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US view in 2005: Campbell uncharismatic, James unknown

American diplomats at the U.S. consulate in Vancovuer predicted personalities would play a major factor in the B.C. election of May 17, 2005.

"Campbell remains an unpopular figure in British Columbia, especially among women voters," they wrote in December 2004. "His lack of charisma is bound to steer some voters to the NDP camp. Nevertheless, James too remains an unknown quantity."

The comments of various analysts are contained in State Department records released to The Tyee in reply to a request under the U.S. Freedom of Information Act.

The diplomats noted a September 2004 poll that showed a 64 per cent disapproval rating of Campbell's performance, and mused, "Perceptions that the party has emphasized the interests of big business at the expense of labour, the underprivileged, and the environment seem to be driving these negative ratings."

They wrote the election would pit a resurgent union-backed NDP against the incumbent B.C. Liberals who had a strong economic record but an unpopular leader.

One of the Americans' advisors stated that "the support base for both parties is very 'hard,' meaning that last minute switching of votes by significant numbers of voters remains highly improbable." He correctly predicted a Liberal win, yet also an NDP resurgence for 25 to 50 seats.

On E-Day 2005, the Liberals dropped from 77 to 46 seats, while the NDP won 33 seats, up from just two in 2001.

"According to some analysts, the resurgence of the NDP is attributable to key factors including: [three lines blanked out], and significant cuts in social services that have alienated large segments of the electorate. However, the most significant reason of all may be simply that 2001 was a 'one-off' election in which even many NDP sympathizers wanted to rid the province of 10 years of NDP mismanagement. Having taught the NDP a lesson, many voters have reverted to their natural leanings."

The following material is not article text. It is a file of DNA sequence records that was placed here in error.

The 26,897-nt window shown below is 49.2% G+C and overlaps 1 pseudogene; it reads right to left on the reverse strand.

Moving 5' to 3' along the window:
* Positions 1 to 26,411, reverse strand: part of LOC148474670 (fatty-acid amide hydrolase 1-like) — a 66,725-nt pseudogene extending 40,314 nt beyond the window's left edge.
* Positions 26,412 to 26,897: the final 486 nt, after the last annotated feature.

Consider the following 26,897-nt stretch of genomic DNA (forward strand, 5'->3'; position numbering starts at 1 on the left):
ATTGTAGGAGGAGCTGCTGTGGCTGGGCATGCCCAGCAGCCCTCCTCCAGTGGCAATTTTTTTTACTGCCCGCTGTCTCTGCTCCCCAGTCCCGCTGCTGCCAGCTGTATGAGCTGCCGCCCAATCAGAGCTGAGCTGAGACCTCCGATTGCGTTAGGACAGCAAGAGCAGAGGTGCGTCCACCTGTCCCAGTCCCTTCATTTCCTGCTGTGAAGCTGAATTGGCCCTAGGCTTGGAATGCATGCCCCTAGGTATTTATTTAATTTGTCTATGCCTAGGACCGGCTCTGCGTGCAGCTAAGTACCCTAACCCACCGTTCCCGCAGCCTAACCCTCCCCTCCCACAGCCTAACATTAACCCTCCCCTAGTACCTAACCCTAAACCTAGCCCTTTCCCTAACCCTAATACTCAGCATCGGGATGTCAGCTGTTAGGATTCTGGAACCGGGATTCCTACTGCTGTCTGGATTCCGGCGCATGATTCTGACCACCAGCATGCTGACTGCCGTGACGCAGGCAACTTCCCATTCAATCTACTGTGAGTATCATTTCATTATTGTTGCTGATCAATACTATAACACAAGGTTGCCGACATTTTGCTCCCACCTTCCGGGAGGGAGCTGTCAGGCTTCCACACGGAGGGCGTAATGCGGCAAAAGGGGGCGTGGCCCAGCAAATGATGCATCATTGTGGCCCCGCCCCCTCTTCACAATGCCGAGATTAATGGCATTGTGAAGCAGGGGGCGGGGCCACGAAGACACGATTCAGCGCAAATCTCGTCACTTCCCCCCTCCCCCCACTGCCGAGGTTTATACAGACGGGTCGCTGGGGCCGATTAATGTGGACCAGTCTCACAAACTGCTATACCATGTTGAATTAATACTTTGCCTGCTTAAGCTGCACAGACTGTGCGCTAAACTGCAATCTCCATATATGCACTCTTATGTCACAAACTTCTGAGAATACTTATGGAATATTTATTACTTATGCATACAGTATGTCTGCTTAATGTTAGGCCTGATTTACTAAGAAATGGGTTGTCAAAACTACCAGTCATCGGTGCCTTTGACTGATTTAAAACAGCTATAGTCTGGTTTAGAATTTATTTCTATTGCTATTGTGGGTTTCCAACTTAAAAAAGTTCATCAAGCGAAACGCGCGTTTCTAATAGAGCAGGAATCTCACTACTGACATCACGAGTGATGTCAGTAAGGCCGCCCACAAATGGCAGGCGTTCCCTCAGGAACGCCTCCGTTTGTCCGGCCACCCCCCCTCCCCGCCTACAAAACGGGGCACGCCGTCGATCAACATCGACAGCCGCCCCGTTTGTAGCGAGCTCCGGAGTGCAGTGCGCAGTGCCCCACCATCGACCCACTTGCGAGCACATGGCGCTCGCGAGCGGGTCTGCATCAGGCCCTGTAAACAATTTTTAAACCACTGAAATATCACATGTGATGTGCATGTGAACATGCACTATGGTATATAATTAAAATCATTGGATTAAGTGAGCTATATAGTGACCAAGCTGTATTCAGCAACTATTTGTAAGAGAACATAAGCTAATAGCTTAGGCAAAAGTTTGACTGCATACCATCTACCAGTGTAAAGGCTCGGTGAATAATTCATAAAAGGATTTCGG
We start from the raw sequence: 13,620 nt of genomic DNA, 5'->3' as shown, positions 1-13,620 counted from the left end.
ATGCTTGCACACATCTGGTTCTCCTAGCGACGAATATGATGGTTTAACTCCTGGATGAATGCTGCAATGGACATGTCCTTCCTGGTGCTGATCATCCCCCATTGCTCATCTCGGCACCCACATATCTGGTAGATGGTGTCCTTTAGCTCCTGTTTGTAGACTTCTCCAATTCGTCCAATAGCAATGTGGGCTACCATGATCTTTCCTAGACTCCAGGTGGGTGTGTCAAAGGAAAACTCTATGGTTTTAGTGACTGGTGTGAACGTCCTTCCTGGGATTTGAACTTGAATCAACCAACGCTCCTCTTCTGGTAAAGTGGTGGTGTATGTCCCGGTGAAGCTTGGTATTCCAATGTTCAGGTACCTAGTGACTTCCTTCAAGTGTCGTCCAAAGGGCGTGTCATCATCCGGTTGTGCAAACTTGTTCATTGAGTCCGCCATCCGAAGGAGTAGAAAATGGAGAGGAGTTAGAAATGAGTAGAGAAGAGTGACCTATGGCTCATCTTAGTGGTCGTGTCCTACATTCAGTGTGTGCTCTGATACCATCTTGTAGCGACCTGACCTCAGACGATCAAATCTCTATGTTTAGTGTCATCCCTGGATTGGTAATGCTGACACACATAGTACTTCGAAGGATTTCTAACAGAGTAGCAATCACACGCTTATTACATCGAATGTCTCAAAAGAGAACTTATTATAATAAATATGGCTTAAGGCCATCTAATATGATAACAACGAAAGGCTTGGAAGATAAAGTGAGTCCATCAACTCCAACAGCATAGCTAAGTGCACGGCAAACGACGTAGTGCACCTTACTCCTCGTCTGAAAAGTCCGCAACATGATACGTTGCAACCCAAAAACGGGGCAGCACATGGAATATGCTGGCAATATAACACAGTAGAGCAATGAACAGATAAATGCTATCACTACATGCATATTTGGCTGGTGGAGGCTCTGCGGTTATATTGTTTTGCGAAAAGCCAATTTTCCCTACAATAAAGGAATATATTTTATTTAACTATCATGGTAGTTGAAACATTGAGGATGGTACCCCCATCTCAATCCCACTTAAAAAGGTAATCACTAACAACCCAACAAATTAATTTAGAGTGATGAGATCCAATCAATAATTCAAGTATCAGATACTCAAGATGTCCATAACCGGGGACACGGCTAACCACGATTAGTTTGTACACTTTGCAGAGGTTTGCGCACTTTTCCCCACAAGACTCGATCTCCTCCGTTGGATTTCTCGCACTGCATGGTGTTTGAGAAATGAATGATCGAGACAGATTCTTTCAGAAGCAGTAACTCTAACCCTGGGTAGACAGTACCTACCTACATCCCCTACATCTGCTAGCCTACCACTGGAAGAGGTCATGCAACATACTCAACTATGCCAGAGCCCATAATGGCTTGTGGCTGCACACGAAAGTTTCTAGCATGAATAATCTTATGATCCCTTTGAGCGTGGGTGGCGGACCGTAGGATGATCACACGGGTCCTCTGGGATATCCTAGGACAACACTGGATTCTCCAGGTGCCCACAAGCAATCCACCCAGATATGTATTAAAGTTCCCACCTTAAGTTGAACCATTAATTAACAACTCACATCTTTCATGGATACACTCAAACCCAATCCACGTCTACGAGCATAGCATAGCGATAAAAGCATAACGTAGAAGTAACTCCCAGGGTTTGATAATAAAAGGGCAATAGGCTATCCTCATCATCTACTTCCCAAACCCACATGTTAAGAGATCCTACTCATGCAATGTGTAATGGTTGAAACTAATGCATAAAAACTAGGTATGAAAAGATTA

In private discussions, the Americans said, NDP leaders admitted that they never believed the party would be able to regain power so soon after their 2001 electoral debacle.

The 2005 B.C. election, for the first time, was held according to a fixed election date.

"Some B.C. Liberal operatives wished the Premier had not set the date for the election so far in advance because he is thought to have given up the 'surprise' factor that normally keeps the opposition off balance in a parliamentary system."

After the election, the diplomats reflected that, "Ultimately, both parties seem to have done well in persuading their faithful to go to the polls on voting day."

They also wondered why the Liberals' seat count had dropped: "Many analysts attribute the weaker performance of the incumbent B.C. Liberals to the party's cutting of social services, particularly the closure of health care facilities and schools."

They noted that political observers attributed this resurgence to leader Carol James' "strong showing" in the campaign, including her "victory" over Premier Campbell in the televised leaders debate. "The NDP successfully reached out to its core base of labour, teachers, social workers, and less affluent segments of society by highlighting the 'havoc' caused by BC Liberal social cuts. The NDP also tried to moderate its position, reaching out to businesses and promising good fiscal policy."

The Green Party received only nine percent of the popular vote in 2005 and no seats despite "its charismatic leader Adrianne Carr, who registered the strongest performance in the leaders debate... In part, this decline in support could be the result of NDP leader James' pitch that a vote for the Green Party was in effect a 'lost vote,' which would help the B.C. Liberal Party."

A decade earlier, the Americans also noted Campbell's uncharismatic style in the 1996 election campaign, calling then-NDP leader Glen Clark a "masterful" campaigner, and Campbell as ideologically "very conservative," with too "passive" and "tentative" a campaigning style. "The Liberals campaign is now 'flat' because too much emphasis is being given to numbers rather than ideas."

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